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New era for BCE in RE curriculum
Alana McDonald, from Our Lady of the Angels School, Wavell Heights; Frankie Burns, fdrom St Michael's College, Merrimac; Claire Babbage, from St John Vianney School, Manly; and Scott Burns, from Mary MacKillop School, Birkdale, at the launch of the new religious education curriculum for Brisbane Catholic Education.
 

New era for BCE in RE curriculum

CATHOLIC students will be encouraged to “enter into a profound personal encounter with Christ” through the new religious education curriculum, Archbishop Mark Coleridge said.

Archbishop Coleridge gave his blessing to the new curriculum at the launch on Friday, October 11 at Brisbane’s Mercure Hotel.

The revised curriculum for Pre-school to Year 12 has been called “the most comprehensive update” since the last revision in 1997. More than 600 representatives of Catholic education across Queensland welcomed the new Religious Education Curriculum.

The content of the curriculum includes a body of knowledge on sacred texts, beliefs, church, and Christian life. Religious education teachers are also encouraged to use the online resource called Learning Bytes to assist in teaching the new curriculum.
There is also a smart phone app on Catholic theology that would be required for teaching the new curriculum.

Teachers have been advised to include all four areas when planning and teaching religion in the classroom.Religious Education principal education officer Mark Elliot and senior education officer Leigh Stower, co-ordinated the new curriculum.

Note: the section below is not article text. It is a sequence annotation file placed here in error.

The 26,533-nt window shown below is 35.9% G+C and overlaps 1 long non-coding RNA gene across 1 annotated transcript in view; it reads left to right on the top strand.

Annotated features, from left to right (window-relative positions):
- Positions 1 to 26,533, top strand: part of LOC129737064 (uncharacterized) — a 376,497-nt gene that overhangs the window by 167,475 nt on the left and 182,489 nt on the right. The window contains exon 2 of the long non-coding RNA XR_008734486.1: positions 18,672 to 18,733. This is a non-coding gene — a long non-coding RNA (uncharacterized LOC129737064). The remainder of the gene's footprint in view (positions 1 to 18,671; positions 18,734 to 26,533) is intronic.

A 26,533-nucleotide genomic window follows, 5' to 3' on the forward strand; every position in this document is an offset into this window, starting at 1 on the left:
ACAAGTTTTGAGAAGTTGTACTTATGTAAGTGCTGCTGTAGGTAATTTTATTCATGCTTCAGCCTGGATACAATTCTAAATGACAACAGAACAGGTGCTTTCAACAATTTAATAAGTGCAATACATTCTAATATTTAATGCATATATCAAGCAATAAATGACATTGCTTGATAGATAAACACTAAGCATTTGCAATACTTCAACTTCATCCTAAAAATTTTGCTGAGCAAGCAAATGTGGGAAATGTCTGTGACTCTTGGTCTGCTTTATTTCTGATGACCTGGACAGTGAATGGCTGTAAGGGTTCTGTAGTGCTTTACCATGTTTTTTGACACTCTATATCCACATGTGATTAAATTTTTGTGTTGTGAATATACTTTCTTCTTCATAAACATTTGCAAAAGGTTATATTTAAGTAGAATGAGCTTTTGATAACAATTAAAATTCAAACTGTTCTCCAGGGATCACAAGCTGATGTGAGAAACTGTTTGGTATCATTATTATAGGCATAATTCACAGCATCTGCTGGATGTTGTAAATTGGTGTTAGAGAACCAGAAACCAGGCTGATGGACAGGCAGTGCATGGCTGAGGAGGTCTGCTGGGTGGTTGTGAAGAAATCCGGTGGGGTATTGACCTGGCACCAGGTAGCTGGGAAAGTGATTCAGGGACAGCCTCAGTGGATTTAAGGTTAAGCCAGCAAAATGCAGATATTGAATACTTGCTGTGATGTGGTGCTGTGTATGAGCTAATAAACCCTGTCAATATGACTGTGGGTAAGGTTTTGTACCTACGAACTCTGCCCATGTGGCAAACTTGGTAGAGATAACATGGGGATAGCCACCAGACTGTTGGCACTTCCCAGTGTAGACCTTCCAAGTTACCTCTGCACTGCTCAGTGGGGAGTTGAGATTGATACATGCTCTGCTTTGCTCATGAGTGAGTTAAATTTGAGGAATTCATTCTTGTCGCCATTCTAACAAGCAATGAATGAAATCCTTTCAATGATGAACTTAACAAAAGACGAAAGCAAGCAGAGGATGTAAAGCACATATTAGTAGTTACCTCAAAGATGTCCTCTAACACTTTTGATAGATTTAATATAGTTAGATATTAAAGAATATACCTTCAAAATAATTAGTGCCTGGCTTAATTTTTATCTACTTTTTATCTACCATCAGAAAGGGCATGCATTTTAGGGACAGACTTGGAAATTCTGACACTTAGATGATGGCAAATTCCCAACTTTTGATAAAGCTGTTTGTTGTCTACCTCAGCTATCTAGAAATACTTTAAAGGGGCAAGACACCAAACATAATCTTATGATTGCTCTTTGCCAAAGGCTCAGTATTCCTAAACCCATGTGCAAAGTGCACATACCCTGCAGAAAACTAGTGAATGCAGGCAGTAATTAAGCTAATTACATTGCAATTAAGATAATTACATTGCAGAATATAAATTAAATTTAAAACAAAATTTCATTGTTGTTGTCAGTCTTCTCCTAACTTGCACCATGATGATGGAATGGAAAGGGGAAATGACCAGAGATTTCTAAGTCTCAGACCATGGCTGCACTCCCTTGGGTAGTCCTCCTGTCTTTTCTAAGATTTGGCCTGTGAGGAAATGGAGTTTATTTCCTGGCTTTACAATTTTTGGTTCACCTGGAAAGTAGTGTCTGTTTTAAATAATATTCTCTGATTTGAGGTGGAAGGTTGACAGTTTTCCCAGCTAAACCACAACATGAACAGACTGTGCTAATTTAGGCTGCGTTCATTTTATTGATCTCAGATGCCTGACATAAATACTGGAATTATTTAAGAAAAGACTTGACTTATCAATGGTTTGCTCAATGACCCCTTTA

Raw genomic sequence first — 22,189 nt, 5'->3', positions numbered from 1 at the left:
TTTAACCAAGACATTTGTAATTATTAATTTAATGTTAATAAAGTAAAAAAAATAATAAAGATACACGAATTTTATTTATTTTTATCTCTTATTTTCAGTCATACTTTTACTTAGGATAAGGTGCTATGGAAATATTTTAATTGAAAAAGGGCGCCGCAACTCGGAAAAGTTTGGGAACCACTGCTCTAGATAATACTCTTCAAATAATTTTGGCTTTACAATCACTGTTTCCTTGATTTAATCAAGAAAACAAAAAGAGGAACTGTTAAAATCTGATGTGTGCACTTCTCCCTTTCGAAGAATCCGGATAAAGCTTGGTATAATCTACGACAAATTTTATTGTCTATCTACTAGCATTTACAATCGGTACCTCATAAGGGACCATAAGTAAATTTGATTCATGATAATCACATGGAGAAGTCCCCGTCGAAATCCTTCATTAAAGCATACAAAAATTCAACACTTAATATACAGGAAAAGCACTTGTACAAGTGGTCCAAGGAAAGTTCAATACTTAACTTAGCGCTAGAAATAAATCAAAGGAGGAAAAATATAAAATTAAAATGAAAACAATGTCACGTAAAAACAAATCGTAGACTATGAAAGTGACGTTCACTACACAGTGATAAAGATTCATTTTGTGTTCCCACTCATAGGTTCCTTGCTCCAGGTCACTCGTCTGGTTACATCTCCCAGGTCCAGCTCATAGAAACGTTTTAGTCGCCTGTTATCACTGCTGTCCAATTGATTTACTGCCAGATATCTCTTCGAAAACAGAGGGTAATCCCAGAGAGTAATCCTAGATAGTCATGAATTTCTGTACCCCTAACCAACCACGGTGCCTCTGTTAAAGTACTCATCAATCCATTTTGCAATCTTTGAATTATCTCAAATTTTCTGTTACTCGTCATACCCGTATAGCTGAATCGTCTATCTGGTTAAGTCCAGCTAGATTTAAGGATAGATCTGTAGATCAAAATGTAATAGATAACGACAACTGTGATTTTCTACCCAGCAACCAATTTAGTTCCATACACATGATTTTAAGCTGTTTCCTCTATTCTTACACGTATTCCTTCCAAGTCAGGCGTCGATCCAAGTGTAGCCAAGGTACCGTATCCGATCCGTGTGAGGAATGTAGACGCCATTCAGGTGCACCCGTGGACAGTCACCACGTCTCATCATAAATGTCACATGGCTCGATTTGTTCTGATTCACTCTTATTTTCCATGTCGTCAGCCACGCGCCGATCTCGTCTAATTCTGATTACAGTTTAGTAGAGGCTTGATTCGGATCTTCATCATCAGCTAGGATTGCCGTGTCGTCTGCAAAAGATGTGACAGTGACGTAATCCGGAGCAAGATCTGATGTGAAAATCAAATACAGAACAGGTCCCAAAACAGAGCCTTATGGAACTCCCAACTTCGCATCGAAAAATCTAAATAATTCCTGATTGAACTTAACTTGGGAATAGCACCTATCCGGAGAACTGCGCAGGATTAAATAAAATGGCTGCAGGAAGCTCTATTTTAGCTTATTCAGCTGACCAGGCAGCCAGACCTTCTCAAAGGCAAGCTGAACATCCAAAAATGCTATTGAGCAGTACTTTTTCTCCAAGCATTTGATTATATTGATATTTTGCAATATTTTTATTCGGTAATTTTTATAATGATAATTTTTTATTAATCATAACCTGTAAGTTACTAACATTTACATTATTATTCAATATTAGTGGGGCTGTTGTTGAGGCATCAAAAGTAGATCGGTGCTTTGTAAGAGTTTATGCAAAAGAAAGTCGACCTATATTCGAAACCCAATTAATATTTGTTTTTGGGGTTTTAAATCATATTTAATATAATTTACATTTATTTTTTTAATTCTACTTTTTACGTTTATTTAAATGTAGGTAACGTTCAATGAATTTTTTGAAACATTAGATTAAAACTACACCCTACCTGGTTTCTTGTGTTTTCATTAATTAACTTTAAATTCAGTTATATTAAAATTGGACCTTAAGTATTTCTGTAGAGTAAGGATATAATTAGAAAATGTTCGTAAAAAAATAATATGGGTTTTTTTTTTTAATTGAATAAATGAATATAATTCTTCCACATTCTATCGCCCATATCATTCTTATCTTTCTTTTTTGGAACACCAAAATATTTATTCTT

Members of BCE’s Religious Education Services team and ResourceLink contributed to the writing of the curriculum and its associated resources. The project was supported by Fr Anthony Mellor as theological advisor, Fr David Pascoe as archdiocesan censor and Dr Peta Goldburg, from Australian Catholic University.

Archbishop Coleridge said it was the beginning of a new era in the way Catholic schools taught religious education.

“Often we find ourselves with structures and strategies, which are a response to the facts on the ground, twenty or fifty years ago,” he said. “They may have worked brilliantly then but perhaps not now when the facts on the ground are different.

“Planning for the present time and future of the Church in all its ministries must be not only a response to the facts on the ground, but also a response to the grace of the moment. It is very good, therefore, that the Brisbane Catholic Education office has read the signs of the times and taken the complex decision to review and re-create the religious education curriculum for all schools and colleges within our archdiocese.

“My hope is students will, through this curriculum, understand the Catholic faith more deeply but most importantly enter into a profound personal encounter with Christ, crucified and risen, for that is the heart of Christianity.”

Brisbane Catholic Education executive director Pam Betts said the new curriculum complemented BCE’s vision for religious education.

“The schools and colleges of the Archdiocese of Brisbane aspire to educate and form students who are challenged to live the Gospel of Jesus Christ and who are literate in the Catholic and broader Christian tradition so that they might participate critically and authentically in faith contexts and wider society,” Ms Betts said. “This curriculum has been promulgated by the Archbishop for use in all Catholic and ecumenical schools in the Archdiocese of Brisbane,” she said.

Written by: Emilie Ng
Catholic Church Insurance

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